No one knows for sure when vanlife officially became part of our lexicon. A 2017 article in The New Yorker, defined it as a movement. To be specific, it described it as “a one-word life-style signifier that has come to evoke a number of contemporary trends: a renewed interest in the American road trip, a culture of hippie-inflected outdoorsiness, and a life free from the tyranny of a nine-to-five office job.” According to the 2020 North American Camping Report, 15% of campers these days say they’re interested in vanlife. It sounds simple. Buy a van, quit your job, and hit the road. But as most vanlifers know, the transition into this alternative lifestyle is anything but smooth. However, when done right, it can be fun, and yes, very Insta-worthy. Whether you plan on moving into a 2021 Mercedes-Benz Sprinter or a classic Ford Falcon older than your parents, here are a few expert tips for starting vanlife.
1. Have zero expectations
With #vanlife having more than 9 million posts, it’s hard not to have expectations. But it’s not helpful. Kaylee Kline, who blogs at VanDoIt.com admits that when she first started she made the mistake of thinking every day would be full of photo ops. After 3 years of solo vanliving before hitting the road with her husband, she knows better. “While there will be those moments, it’s also a lot different than I ever imagined. There is a lot of gritty, real life moments too.”
2. Start with something in great mechanical shape
Most people who drive motorhomes know this already. But for those starting out, it’s not as obvious and that $600 vintage VW bus for sale on Craigslist may look like a screaming deal. “I think some newbies think they can retrofit any old van and expect it to work for years and years,” says Christine Wang who has spent the past 3 winters living in a custom Sprinter van while hitting the slopes for The Ski Girl. “But you always want to start with something that is in great mechanical shape so you don’t end up doing an entire build-out only to have something that won’t work well in the long run.”
3. Downsize your electric system
Kate Moore and her husband, who blog at Parked in Paradise, are proud to say they’ve visited the entire Lower 48 while living in their 1996 Dodge Ram van. Their biggest tip for those starting out is to consider what they need to charge and how they’re going to charge it. “A lot of new vanlifers think they need huge electric systems to run things like AC, microwaves, and hairdryers,” says Moore “But that can lead to an expensive solar system.” She recommends investing in an energy-efficient refrigerator, using fuel instead of electricity to cook, and charging electronics at a business you’re visiting (such as a local coffee shop) as opposed to using your battery bank.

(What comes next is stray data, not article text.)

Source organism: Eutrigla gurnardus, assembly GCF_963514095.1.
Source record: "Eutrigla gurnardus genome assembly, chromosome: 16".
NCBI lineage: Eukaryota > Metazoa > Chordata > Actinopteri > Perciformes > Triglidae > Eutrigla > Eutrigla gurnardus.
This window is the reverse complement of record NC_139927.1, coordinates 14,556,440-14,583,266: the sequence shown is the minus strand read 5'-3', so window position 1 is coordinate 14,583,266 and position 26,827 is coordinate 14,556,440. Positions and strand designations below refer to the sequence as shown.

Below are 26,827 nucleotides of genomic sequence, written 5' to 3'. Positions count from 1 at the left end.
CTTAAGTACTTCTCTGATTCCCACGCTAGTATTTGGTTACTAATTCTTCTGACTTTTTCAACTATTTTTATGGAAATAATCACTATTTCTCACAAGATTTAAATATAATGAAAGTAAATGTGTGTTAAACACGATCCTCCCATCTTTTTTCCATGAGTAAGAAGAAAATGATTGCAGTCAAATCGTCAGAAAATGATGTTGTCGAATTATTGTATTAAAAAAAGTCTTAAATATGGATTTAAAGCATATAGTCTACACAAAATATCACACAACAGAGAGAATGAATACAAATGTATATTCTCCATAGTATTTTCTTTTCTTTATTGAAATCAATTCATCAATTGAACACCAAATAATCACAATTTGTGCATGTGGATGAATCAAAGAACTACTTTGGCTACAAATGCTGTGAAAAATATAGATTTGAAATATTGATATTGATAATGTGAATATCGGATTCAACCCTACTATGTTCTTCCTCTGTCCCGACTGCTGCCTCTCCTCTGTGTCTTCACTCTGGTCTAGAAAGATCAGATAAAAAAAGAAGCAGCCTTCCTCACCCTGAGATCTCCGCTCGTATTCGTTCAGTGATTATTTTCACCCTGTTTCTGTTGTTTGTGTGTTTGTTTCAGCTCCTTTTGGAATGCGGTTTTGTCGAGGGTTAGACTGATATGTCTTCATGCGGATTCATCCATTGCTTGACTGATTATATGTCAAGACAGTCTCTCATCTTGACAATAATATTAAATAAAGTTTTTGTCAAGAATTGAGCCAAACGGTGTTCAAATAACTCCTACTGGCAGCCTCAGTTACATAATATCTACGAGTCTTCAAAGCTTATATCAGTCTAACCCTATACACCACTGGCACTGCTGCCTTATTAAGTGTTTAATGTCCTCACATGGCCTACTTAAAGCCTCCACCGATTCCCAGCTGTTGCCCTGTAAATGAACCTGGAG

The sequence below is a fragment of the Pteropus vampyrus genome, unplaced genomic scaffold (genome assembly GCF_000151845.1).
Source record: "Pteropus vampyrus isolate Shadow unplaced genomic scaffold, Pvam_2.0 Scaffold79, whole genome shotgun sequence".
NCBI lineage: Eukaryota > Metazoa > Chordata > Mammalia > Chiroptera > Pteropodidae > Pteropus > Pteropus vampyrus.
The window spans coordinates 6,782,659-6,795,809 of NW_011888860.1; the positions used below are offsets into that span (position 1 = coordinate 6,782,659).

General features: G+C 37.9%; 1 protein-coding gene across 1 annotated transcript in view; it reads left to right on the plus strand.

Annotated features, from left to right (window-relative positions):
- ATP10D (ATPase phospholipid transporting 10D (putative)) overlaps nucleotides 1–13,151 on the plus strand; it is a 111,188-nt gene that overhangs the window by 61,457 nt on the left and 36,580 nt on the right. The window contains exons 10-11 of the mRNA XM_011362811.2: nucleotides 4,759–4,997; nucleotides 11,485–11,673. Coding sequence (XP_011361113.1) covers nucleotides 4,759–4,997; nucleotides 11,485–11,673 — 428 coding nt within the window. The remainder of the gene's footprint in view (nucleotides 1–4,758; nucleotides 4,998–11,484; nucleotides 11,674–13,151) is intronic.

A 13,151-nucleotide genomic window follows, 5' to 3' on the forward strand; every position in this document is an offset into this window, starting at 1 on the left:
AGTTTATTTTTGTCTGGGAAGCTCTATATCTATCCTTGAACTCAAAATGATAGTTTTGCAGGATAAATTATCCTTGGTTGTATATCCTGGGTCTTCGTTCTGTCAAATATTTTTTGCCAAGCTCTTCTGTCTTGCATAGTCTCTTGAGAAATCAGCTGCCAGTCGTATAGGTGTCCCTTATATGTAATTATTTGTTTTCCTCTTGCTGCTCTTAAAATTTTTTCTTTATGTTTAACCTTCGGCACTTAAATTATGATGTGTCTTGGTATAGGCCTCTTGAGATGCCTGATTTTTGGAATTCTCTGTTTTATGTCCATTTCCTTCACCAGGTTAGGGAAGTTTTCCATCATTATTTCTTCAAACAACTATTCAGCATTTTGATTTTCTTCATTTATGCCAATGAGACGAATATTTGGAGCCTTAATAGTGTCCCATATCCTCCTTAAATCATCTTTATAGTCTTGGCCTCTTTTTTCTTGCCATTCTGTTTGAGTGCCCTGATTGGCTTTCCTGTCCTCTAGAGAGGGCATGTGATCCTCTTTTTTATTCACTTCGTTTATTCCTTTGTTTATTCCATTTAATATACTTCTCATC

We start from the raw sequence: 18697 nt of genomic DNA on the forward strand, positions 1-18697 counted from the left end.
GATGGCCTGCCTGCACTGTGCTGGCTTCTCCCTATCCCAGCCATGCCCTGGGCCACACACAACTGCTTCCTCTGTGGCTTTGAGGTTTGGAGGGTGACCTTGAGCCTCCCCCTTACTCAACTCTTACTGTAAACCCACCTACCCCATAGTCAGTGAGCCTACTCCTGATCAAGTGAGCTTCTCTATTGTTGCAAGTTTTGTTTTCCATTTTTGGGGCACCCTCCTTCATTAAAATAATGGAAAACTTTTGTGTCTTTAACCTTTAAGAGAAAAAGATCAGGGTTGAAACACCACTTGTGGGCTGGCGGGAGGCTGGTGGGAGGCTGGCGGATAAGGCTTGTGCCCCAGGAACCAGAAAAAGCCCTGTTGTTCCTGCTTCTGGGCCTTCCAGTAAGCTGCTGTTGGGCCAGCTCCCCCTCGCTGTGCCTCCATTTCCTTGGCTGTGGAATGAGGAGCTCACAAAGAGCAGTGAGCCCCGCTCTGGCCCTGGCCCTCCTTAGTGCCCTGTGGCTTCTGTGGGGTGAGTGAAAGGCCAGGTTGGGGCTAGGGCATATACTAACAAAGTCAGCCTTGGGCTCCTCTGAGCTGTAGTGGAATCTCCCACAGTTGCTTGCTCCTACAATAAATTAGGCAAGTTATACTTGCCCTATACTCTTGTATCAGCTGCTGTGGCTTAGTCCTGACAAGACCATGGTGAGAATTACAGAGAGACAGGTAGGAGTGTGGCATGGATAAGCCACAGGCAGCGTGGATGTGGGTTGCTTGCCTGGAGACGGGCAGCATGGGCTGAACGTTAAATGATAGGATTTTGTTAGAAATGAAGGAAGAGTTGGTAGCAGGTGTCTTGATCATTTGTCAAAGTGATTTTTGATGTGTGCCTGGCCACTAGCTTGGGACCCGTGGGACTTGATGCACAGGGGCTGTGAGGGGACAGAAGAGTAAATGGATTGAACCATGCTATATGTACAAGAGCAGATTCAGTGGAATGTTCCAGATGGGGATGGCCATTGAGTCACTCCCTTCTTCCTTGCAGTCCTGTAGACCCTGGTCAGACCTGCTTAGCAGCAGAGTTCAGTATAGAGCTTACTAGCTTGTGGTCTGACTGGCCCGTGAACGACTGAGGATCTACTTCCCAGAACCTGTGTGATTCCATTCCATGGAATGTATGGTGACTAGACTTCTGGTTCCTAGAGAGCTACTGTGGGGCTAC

4. Take advantage of paid campsites
While Moore likes to save money, she knows one thing can often be worth it: a campsite you pay for. She says the expense is especially justified if you want to visit a major city. Sure, you can boondock it, but usually you’re far from the sights or entertainment. In other words, it’s not worth the time, gas, and trouble to find a place to park for free. Moore also adds that campgrounds are great places to stock up on fresh water, take showers, and take advantage of free Wi-Fi.
5. Test drive the lifestyle
Before Ketti Wilhelm and her husband decided to spend 5+ months (and lots of money) converting their 1996 Chevy Express so they could live in it full time, they did their homework, hands on. “Test drive the lifestyle before you give up your house,” insists Wilhelm, who writes about her travels at Tilted Map. “And I don’t mean for a weekend.” They did it for weeks and then months at a time before committing. This is particularly important if you’re planning on living with someone. Test drive it with them. Just because you’ve both lived in vans before doesn’t mean you can live in one together.